Jim Buchanan impressed us last summer with Buck’s Barbeque Co. in Houston. He was serving the classic Texas smoked meats along with more creative dishes. Weekly specials like the smoked meat loaf and a brisket debris po-boy brought loyal customers to Lucky’s Lodge, where Buchanan was posted up, but the arrangement was always meant to be temporary. “It was like running a pop-up every week,” Buchanan said, so he was eager to find a permanent spot of his own. The search eventually led him and his wife Colleen to the Texas coast.

Buck’s officially debuted in Galveston on August 1, but the Buchanans had been running the restaurant under its prior name, Farley Girls Cafe, for a couple months by then. The previous owners wanted out of the restaurant business. They met with the Buchanans and came to an agreement soon after. Colleen quit her real estate job in Houston, and they packed up and moved to Galveston the next day. The menu didn’t change at first, but they soon added barbecue specials. Colleen said, “We kept getting asked, when are you going to have more barbecue?” They continued adding Buchanan’s recipes to the menu, and the transition seemed to be going well. Then the name change from Farley Girls Cafe to Buck’s Barbeque came, and there was a minor revolt from some locals.

Folks who loved the old place thought they were losing a favorite restaurant. The Buchanans understood, which is why they’ve preserved so much of the original menu. “There’s a lot of stuff that is literally exactly as it was before,” Jim told me, and that includes much of the kitchen staff. “I’m smart enough to know you don’t try and fix something that ain’t broke. This place wasn’t broke.” Recognizing that requires humility as a restaurateur, and an equal amount was shown by Buchanan’s pitmaster pride when he dropped “Barbeque” from the name. Considering the breadth of the menu, it was causing confusion with potential and returning customers. Colleen said the locals seem to be getting more comfortable with the new couple from Houston. “With the name drop, I feel like people are starting to come around,” she told me. “We’re getting a lot more love.”

Bucks Owners Colleen and Jim Buchanan

Colleen and Jim Buchanan outside the new Buck’s in Galveston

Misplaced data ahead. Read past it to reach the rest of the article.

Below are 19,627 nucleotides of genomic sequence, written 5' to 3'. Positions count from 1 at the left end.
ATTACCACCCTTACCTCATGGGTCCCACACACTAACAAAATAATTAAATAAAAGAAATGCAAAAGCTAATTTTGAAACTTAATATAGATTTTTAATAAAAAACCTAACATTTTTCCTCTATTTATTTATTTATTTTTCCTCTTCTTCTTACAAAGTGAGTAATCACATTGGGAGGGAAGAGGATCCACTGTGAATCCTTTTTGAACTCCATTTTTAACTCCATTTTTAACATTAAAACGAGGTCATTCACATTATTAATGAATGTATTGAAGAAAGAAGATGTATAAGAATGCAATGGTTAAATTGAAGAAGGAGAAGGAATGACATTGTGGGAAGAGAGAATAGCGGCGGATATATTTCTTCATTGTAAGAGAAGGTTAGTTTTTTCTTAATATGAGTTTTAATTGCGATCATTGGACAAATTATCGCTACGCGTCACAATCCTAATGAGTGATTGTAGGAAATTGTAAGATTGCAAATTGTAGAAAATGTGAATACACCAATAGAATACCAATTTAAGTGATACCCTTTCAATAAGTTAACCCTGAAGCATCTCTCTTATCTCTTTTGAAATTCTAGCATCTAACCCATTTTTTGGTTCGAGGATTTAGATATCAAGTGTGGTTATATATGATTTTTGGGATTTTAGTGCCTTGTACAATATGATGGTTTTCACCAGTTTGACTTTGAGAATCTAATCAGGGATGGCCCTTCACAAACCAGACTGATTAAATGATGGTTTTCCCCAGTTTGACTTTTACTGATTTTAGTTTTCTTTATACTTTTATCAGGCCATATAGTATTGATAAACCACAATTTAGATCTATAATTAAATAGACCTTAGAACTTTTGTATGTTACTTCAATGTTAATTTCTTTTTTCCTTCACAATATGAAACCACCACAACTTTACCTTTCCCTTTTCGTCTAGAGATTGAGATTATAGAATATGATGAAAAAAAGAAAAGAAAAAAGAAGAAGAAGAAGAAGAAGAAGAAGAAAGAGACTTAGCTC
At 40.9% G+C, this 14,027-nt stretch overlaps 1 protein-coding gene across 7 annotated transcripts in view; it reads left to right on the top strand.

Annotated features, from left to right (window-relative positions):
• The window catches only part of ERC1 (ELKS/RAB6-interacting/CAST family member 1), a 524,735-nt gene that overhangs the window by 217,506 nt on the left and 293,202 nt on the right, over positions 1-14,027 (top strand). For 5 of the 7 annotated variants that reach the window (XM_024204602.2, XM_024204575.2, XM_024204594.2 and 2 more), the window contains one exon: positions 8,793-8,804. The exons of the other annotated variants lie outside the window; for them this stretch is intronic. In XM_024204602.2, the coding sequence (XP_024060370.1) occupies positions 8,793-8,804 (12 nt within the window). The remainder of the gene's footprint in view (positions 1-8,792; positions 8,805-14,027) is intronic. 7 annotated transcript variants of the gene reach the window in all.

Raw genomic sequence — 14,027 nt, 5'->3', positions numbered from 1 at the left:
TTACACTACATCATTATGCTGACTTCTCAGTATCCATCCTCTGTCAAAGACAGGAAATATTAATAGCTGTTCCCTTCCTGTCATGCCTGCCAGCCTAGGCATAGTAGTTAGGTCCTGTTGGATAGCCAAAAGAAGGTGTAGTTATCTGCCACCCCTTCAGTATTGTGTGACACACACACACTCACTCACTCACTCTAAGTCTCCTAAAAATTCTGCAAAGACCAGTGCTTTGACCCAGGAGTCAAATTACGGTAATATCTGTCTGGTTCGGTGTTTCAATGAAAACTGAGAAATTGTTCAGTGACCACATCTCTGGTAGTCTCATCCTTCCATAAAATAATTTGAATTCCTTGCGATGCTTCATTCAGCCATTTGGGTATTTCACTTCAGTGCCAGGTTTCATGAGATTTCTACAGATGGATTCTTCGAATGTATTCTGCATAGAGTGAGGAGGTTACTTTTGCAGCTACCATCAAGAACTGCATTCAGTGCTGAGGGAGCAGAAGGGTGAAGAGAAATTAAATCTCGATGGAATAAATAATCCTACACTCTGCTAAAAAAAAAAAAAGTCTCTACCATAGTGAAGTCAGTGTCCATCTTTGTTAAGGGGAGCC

Photograph by Daniel Vaughn

The love from local permitting authorities wasn’t so forthcoming when smoking equipment was discussed. The Buchanans bought a large offset smoker from Mill Scale in anticipation of the move, but the county health department wouldn’t allow a pit room large enough to accommodate it. They had to sell the smoker. “That hurt,” Jim told me, with a wince. They now use a smaller Pitmaker Sniper offset fueled with post oak.

The by-the-pound barbecue menu hasn’t changed much from the Lucky’s Lodge days. The smoked meats are included on both the lunch and dinner menus, but not weekend brunch. That leaves Saturday dinner as the lone weekend service where barbecue platters are offered, but there are plenty of brunch dishes that feature brisket and pulled pork. I confess that I didn’t realize this when I arrived at 2 p.m. on a Saturday, but they had most everything ready for the dinner menu. It’s that dinner service that has allowed Jim’s creativity to come out.

Bucks in Galveston

The Brotherton burger features a smoked burger patty and thick-cut bacon on garlic butter Texas toast

Photograph by Daniel Vaughn

“It’s a blast,” Jim said of working on dishes that aren’t just barbecue. He sat a bowl in front of me with perfect cubes of smoked pork belly perched atop hatch chile grits, collard greens, and fried leeks. A drizzle of blueberry barbecue sauce added a sweet and tart flavor to the tender morsels of pork. “It’s nice having a full kitchen,” he said with a laugh as I savored the first few surprising bites. This was “elevated” barbecue without the condescension usually implied by that description.

The lunch menu is more casual, featuring nine sandwiches. The brisket grilled cheese starts with Texas toast coated in garlic butter. House-made pimento cheese is slathered thick onto a single layer of sliced brisket, which is properly cast in a supporting role. The same bread and garlic butter combo is used as the bread for the Brotherton burger as well. It’s named as an homage to fellow pitmaster John Brotherton, who serves a similar sandwich in Pflugerville and taught Buchanan how to replicate it. “Par cook them on the smoker,” Buchanan said, referring to the freshly ground patties. He continued the instructions: “take them to about 100 [degrees internal temperature], take them off, put them in the freezer to shock them, then finish them to order.” Lettuce, tomato, a house sauce, and thick cut bacon top off what is one of the best smoked burgers available in Texas.

Buck’s was my last stop on a barbecue binge of the area, but it wasn’t hard to find room for the Buchanans’ twists on barbecue favorites. Galveston already had a classic Texas barbecue joint in Leon’s World’s Finest Bar-B-Que, and Pennie’s has recently added its Tex-Mex barbecue menu to the mix. Now with Buck’s, Galveston has an accomplished pitmaster pushing the boundaries of Texas barbecue, and the island is better for it.

Buck’s
801 Post Office St., Galveston, TX, 77550
Phone: (409) 497-4454
Hours: M-W 10:30-3, Thur-F 10:30-3 & 5:30-9, Sat 8:30-3 & 5:30-9, Sun 8:30-3
Pitmaster: Jim Buchanan
Method: Oak in an offset smoker
Year Opened: 2019